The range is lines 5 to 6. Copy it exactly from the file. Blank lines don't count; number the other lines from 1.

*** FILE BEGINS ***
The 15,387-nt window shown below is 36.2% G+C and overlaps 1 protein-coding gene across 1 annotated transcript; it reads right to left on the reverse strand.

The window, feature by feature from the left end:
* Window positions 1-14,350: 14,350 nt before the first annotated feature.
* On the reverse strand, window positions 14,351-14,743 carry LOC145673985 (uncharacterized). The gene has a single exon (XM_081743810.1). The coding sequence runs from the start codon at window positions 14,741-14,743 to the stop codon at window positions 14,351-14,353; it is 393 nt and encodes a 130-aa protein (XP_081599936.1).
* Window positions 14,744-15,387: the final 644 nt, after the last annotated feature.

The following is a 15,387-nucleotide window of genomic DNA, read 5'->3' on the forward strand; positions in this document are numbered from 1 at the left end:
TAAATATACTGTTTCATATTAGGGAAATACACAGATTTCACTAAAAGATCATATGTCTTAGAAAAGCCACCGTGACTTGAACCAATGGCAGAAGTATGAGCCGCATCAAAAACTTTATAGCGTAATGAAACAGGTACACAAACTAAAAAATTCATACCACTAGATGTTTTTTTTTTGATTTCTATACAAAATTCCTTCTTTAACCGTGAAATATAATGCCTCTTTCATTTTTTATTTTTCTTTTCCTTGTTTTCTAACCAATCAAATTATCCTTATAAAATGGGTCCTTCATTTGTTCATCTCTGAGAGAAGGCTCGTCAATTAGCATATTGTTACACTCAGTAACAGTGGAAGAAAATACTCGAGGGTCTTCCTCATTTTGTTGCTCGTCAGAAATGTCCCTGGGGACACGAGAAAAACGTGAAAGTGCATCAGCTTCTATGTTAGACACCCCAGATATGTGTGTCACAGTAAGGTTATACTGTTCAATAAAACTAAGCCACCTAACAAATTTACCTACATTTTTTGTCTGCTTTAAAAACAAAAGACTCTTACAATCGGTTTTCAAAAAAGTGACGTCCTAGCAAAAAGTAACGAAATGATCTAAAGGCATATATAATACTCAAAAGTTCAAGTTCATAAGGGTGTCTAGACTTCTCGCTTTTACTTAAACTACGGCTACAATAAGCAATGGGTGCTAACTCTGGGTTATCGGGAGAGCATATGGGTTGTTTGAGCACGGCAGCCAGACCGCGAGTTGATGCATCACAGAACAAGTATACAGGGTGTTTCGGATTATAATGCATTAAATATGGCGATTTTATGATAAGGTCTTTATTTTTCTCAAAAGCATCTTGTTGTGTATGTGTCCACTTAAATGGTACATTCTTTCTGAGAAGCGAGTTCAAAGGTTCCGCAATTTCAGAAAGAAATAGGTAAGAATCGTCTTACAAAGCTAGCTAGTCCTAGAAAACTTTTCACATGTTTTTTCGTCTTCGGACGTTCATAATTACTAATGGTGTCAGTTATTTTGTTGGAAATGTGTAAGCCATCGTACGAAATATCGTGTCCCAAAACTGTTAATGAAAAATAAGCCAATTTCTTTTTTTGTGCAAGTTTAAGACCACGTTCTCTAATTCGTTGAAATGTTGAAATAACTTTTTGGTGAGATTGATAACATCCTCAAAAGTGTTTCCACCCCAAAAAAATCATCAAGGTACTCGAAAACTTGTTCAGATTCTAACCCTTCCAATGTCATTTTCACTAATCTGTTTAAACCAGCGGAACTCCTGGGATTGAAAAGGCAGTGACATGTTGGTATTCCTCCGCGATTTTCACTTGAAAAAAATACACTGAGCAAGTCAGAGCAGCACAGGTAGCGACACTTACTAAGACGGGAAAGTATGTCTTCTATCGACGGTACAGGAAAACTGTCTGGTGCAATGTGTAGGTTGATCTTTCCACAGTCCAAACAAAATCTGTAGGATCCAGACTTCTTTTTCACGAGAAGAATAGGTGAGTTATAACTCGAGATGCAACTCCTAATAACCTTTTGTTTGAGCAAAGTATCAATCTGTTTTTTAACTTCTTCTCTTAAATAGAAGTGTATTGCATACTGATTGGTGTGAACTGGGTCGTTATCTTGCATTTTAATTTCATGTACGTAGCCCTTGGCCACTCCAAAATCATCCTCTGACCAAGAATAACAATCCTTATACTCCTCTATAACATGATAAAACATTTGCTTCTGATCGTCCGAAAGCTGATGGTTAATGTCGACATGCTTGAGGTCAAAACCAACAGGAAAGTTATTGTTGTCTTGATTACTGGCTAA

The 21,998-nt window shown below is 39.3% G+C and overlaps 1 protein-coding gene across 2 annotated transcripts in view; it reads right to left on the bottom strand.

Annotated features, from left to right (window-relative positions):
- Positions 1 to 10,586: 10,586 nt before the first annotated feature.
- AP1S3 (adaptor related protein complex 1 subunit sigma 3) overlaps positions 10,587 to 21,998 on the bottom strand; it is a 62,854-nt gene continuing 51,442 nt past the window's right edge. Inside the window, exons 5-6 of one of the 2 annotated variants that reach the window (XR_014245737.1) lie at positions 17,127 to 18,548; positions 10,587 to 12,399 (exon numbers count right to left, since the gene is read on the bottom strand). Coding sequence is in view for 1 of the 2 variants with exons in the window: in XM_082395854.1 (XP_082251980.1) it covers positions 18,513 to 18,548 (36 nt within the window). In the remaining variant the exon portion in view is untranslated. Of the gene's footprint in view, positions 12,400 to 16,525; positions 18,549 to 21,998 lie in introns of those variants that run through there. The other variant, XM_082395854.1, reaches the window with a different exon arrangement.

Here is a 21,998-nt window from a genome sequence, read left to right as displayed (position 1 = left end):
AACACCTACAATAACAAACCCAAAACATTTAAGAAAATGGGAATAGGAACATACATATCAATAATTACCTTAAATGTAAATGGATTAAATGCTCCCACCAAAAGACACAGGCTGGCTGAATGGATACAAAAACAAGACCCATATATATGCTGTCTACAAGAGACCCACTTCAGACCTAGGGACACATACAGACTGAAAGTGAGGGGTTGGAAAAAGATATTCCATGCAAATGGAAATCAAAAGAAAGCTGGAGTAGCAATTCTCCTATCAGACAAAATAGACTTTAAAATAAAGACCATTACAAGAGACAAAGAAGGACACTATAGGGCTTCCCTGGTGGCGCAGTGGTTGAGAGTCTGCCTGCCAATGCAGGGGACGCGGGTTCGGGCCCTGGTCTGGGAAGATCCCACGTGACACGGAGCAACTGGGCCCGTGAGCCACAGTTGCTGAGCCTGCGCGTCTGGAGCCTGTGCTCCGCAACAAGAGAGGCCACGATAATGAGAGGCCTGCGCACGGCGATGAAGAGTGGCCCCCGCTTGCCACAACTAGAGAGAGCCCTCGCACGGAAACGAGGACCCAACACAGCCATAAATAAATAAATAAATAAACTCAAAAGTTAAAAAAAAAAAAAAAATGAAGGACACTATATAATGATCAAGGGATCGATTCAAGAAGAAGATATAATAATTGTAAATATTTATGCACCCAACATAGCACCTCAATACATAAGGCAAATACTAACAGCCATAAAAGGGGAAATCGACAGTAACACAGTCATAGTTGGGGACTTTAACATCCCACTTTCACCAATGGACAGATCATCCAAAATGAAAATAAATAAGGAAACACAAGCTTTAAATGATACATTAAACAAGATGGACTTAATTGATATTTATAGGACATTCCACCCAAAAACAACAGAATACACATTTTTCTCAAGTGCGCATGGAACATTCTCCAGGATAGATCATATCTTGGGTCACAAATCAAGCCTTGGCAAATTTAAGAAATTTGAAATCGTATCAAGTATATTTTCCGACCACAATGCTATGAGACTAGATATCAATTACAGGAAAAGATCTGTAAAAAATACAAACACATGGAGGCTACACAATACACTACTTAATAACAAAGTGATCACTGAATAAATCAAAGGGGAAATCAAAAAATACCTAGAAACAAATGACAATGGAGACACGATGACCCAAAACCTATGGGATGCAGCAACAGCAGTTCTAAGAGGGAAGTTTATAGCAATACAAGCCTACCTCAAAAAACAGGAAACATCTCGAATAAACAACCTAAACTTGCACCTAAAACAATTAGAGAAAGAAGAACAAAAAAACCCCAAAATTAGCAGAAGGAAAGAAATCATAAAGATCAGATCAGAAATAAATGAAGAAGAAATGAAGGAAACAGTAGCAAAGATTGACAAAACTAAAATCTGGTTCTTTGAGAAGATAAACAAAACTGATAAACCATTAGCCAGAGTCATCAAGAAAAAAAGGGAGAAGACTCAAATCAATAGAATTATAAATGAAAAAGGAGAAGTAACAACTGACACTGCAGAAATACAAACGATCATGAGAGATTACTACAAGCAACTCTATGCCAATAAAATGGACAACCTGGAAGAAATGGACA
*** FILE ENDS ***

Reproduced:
* Window positions 14,744-15,387: the final 644 nt, after the last annotated feature.

The following is a 15,387-nucleotide window of genomic DNA, read 5'->3' on the forward strand; positions in this document are numbered from 1 at the left end: